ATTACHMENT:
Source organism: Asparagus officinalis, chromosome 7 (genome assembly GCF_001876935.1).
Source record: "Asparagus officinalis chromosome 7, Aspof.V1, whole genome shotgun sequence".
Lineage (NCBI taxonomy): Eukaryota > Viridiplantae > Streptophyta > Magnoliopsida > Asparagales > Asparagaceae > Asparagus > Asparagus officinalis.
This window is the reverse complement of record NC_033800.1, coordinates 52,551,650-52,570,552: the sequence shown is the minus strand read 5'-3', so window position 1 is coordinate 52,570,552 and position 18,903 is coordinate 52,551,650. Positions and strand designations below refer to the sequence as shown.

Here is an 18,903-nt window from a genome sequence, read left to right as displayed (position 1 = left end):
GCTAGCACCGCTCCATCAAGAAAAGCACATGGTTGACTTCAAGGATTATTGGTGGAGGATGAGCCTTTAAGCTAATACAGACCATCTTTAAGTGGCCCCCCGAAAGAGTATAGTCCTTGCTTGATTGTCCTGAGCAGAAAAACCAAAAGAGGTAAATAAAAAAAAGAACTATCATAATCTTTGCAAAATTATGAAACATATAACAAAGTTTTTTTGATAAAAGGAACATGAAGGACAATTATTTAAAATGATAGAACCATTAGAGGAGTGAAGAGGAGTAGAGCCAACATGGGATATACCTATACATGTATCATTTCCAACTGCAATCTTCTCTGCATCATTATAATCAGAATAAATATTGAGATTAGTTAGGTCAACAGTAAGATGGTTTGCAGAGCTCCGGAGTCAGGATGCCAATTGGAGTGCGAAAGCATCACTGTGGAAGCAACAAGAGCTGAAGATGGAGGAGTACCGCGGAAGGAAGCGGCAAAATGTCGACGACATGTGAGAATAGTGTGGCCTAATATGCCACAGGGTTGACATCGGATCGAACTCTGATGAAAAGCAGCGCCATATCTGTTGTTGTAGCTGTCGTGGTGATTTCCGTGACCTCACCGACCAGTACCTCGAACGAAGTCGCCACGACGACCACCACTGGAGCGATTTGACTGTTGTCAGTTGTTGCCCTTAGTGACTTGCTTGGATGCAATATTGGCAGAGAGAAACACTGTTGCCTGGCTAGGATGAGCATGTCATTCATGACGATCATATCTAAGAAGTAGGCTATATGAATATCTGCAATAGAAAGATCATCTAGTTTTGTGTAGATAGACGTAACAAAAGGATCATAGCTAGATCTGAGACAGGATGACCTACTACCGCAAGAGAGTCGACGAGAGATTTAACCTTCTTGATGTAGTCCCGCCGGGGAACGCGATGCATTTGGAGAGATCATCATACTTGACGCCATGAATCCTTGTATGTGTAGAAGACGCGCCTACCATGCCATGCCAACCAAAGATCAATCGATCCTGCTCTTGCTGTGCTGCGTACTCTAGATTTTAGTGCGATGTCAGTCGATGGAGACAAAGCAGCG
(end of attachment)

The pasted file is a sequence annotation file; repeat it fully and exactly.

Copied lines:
Source organism: Asparagus officinalis, chromosome 7 (genome assembly GCF_001876935.1).
Source record: "Asparagus officinalis chromosome 7, Aspof.V1, whole genome shotgun sequence".
Lineage (NCBI taxonomy): Eukaryota > Viridiplantae > Streptophyta > Magnoliopsida > Asparagales > Asparagaceae > Asparagus > Asparagus officinalis.
This window is the reverse complement of record NC_033800.1, coordinates 52,551,650-52,570,552: the sequence shown is the minus strand read 5'-3', so window position 1 is coordinate 52,570,552 and position 18,903 is coordinate 52,551,650. Positions and strand designations below refer to the sequence as shown.

Here is an 18,903-nt window from a genome sequence, read left to right as displayed (position 1 = left end):
GCTAGCACCGCTCCATCAAGAAAAGCACATGGTTGACTTCAAGGATTATTGGTGGAGGATGAGCCTTTAAGCTAATACAGACCATCTTTAAGTGGCCCCCCGAAAGAGTATAGTCCTTGCTTGATTGTCCTGAGCAGAAAAACCAAAAGAGGTAAATAAAAAAAAGAACTATCATAATCTTTGCAAAATTATGAAACATATAACAAAGTTTTTTTGATAAAAGGAACATGAAGGACAATTATTTAAAATGATAGAACCATTAGAGGAGTGAAGAGGAGTAGAGCCAACATGGGATATACCTATACATGTATCATTTCCAACTGCAATCTTCTCTGCATCATTATAATCAGAATAAATATTGAGATTAGTTAGGTCAACAGTAAGATGGTTTGCAGAGCTCCGGAGTCAGGATGCCAATTGGAGTGCGAAAGCATCACTGTGGAAGCAACAAGAGCTGAAGATGGAGGAGTACCGCGGAAGGAAGCGGCAAAATGTCGACGACATGTGAGAATAGTGTGGCCTAATATGCCACAGGGTTGACATCGGATCGAACTCTGATGAAAAGCAGCGCCATATCTGTTGTTGTAGCTGTCGTGGTGATTTCCGTGACCTCACCGACCAGTACCTCGAACGAAGTCGCCACGACGACCACCACTGGAGCGATTTGACTGTTGTCAGTTGTTGCCCTTAGTGACTTGCTTGGATGCAATATTGGCAGAGAGAAACACTGTTGCCTGGCTAGGATGAGCATGTCATTCATGACGATCATATCTAAGAAGTAGGCTATATGAATATCTGCAATAGAAAGATCATCTAGTTTTGTGTAGATAGACGTAACAAAAGGATCATAGCTAGATCTGAGACAGGATGACCTACTACCGCAAGAGAGTCGACGAGAGATTTAACCTTCTTGATGTAGTCCCGCCGGGGAACGCGATGCATTTGGAGAGATCATCATACTTGACGCCATGAATCCTTGTATGTGTAGAAGACGCGCCTACCATGCCATGCCAACCAAAGATCAATCGATCCTGCTCTTGCTGTGCTGCGTACTCTAGATTTTAGTGCGATGTCAGTCGATGGAGACAAAGCAGCG